📉 These statistics show why it’s so hard to be an average man on dating apps

As dating apps gain more traction, we now have data on dating, and it’s fascinating:

Dating apps are tough on the middle-of-the-road guy. If you are not one of the most desirable men on the app, you probably are not getting much attention.

Aviv Goldgeier, an engineer for the dating website Hinge, recently analyzed the share of “likes” on Hinge that went to the most-liked people of each gender. He found that inequality on dating apps is stark, and that it was significantly worse for men. The top 1% of guys get more than 16% of all likes on the app, compared to just over 11% for the top 1% of women. (Unlike swipe-based Tinder, Hinge is based on a system of “liking” some particular aspect of a person’s profile.)

I’m finishing The Wires of War and will try to summarize it in next week’s episode.


🎙 Podcast Episodes of the Week

This week in podcasts:

  • Robert Cialdini — The Principles of Persuasion

    • Robert Cialdini is the person you want to listen to learn about persuasion. We talked a few times about him in the newsletter, and I thought this episode was an excellent summary of some essential points of his work.

  • All things testosterone and testosterone replacement therapy 🔒

    • This is subscriber-only, but I highly recommend any man above 40 to listen to this and meditate on how they will manage to keep their testosterone levels high enough in the coming decades. TRT isn’t required, but it’s also hard to get optimal T levels without paying attention to it at all. A good first step is always to measure it and try to improve it naturally first. I still plan on doing the testosterone experiment I shared a few weeks ago. Fill this if you want to be part of it.


🍭 Brain Food

👟 The Sneakers War

I remember watching the first documentaries about the Supreme craze on Complex a while ago, and it doesn’t surprise me that the trend only got bigger. The reselling market got so big that most hyped collections are now selling out in a few minutes.

When Nike released this shoe last year, it sold out online within minutes. How did it get so hard to buy sneakers?

Welcome to the bot wars.

It’s funny because our office is on top of a big Nike Store, and every week, for every new release, I see a line of teenagers from 8 am waiting to buy the latest drop to resell it online later at a higher price.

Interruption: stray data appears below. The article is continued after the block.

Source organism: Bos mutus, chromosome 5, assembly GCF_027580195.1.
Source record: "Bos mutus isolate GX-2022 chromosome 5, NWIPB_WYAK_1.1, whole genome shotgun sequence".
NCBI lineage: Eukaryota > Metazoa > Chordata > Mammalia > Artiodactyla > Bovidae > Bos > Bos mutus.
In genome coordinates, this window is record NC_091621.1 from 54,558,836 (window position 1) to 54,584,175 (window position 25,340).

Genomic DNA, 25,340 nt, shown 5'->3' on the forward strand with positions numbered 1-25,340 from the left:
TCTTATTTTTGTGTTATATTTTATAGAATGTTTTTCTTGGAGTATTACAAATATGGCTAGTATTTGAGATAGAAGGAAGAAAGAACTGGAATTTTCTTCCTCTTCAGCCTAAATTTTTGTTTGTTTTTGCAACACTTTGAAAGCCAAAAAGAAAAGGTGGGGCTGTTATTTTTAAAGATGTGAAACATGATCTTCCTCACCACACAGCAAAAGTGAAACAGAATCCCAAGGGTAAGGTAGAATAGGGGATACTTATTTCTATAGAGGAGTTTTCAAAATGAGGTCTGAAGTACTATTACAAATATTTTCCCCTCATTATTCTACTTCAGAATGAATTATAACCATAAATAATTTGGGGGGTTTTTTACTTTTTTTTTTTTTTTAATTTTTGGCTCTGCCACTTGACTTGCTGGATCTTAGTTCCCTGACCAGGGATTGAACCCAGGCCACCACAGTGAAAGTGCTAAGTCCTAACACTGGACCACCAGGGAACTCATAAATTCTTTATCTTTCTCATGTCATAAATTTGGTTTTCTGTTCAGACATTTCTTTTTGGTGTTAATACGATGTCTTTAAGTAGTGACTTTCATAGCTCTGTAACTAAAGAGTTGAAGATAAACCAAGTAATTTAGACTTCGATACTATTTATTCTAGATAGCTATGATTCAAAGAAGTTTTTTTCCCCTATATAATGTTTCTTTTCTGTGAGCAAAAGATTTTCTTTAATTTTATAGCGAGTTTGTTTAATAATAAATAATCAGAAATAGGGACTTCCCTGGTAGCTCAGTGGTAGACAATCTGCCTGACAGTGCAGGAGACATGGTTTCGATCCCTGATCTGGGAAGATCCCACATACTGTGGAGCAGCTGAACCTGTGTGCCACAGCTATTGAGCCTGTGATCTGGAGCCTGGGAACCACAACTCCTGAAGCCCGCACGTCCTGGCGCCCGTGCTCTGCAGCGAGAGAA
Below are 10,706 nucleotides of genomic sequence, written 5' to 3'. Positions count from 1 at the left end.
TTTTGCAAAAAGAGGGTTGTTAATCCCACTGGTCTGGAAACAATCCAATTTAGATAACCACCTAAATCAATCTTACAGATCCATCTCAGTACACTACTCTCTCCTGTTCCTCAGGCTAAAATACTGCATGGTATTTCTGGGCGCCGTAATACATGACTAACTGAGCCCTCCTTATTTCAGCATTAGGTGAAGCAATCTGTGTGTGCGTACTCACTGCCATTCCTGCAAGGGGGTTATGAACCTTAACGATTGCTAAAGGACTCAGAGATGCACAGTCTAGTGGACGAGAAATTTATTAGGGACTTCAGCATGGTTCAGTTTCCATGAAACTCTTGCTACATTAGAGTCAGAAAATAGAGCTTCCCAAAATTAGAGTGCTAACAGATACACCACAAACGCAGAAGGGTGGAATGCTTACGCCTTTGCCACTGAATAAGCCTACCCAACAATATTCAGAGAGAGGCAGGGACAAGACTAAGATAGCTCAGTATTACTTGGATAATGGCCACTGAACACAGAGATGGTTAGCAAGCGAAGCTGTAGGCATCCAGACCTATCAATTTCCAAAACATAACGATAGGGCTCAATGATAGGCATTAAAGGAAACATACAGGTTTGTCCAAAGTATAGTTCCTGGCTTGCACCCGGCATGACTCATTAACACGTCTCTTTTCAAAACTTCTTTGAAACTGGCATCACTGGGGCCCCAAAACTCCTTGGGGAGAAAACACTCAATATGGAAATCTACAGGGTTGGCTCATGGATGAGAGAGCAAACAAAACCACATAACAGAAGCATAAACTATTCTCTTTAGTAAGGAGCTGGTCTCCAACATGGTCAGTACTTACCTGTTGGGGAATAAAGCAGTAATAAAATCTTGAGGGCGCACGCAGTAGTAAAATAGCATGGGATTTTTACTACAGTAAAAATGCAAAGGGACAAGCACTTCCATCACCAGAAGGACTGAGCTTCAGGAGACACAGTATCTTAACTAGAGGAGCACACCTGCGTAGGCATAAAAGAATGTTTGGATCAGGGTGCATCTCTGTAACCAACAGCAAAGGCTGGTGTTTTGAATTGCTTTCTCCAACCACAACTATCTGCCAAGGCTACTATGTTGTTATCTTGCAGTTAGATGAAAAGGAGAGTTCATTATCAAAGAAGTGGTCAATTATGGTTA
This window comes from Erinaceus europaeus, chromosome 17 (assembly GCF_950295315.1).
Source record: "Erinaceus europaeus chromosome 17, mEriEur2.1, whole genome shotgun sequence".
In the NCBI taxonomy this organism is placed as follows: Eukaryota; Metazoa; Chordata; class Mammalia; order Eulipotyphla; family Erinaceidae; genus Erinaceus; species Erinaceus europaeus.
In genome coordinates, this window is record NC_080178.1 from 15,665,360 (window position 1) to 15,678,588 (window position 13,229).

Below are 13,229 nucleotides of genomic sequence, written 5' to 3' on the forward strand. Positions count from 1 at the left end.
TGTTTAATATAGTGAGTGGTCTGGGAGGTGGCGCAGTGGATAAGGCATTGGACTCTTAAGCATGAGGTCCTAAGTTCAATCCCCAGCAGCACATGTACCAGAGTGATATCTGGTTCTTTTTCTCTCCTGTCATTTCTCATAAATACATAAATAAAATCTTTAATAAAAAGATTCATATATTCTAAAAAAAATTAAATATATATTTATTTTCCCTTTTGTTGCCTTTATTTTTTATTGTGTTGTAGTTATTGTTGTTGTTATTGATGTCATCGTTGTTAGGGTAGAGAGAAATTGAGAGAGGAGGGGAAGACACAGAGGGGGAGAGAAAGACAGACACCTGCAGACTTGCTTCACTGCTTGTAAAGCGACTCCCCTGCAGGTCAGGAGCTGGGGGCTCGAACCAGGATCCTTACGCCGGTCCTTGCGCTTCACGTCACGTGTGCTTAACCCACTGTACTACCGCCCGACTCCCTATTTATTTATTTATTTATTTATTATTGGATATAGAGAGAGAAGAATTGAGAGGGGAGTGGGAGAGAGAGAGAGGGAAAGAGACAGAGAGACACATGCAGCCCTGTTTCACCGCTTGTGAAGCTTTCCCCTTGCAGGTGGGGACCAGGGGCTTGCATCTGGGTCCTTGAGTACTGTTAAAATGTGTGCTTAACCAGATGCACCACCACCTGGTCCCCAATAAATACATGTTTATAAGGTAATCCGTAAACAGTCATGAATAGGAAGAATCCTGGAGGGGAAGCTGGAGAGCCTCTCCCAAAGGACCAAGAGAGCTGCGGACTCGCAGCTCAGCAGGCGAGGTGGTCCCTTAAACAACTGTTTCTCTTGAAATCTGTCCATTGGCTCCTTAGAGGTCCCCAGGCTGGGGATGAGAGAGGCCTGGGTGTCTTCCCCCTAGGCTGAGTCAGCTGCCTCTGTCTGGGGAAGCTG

These days, there are highly anticipated drops almost every weekend. It is not unusual to see a handful of big releases — usually coming from Nike’s SNKRS app — in a week. In online discussion forums, every new release is dissected like a company going through an initial public offering.

“It’s more about how much would you make off those shoes versus what would you do in those shoes,” said Nick Engvall, a footwear consultant and founder of Sneaker History. “We’re becoming flooded with the idea that sneakers are a commodity and that we should always be thinking about the dollar amount.”

Because of the possibility of reselling these sneakers, many people are now using bots to make sure they manage to buy them before they sell out.


🎥 What I’m Watching

☀️ The Problem with Solar Energy in Africa

As a Moroccan, I have always been interested in why we aren’t covering the desert with solar panels? Well, here’s the answer:

👩‍🚀 When Will Space Tourism be Affordable?

It might take longer than expected! Once it’s available, would you go?


🔧 The Tool of the Week

Rize — Time Tracker

I’ve been using and enjoying the time tracker Rize for a few months now, and I confirmed my initial thoughts. It’s a great product, and it’s very useful to put numbers on how much you work and where you spend your time. Most likely, tracking time will lead you to be surprised in one way or another (working more or less than you thought, or spending a lot or not enough time on some tasks.)

If you want to try it, my friend MacGill, co-founder at Rize, was kind enough to give a promo code for readers of The Long Game: use ‘MEHDI’ at checkout.


🪐 Quote I’m Pondering

The interface we design is humanity. Success is when we make a universal cultural contribution. Great design is when you design for others to feel, to experience with their senses, perhaps even to be pleasantly surprised. A joyful experience. This joyfulness convert always into goodwill, warm memories, and, if you’re so inclined, cash.

— Alan Moore


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👋 EndNote

Thanks for reading!

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Until next week,

Mehdi Yacoubi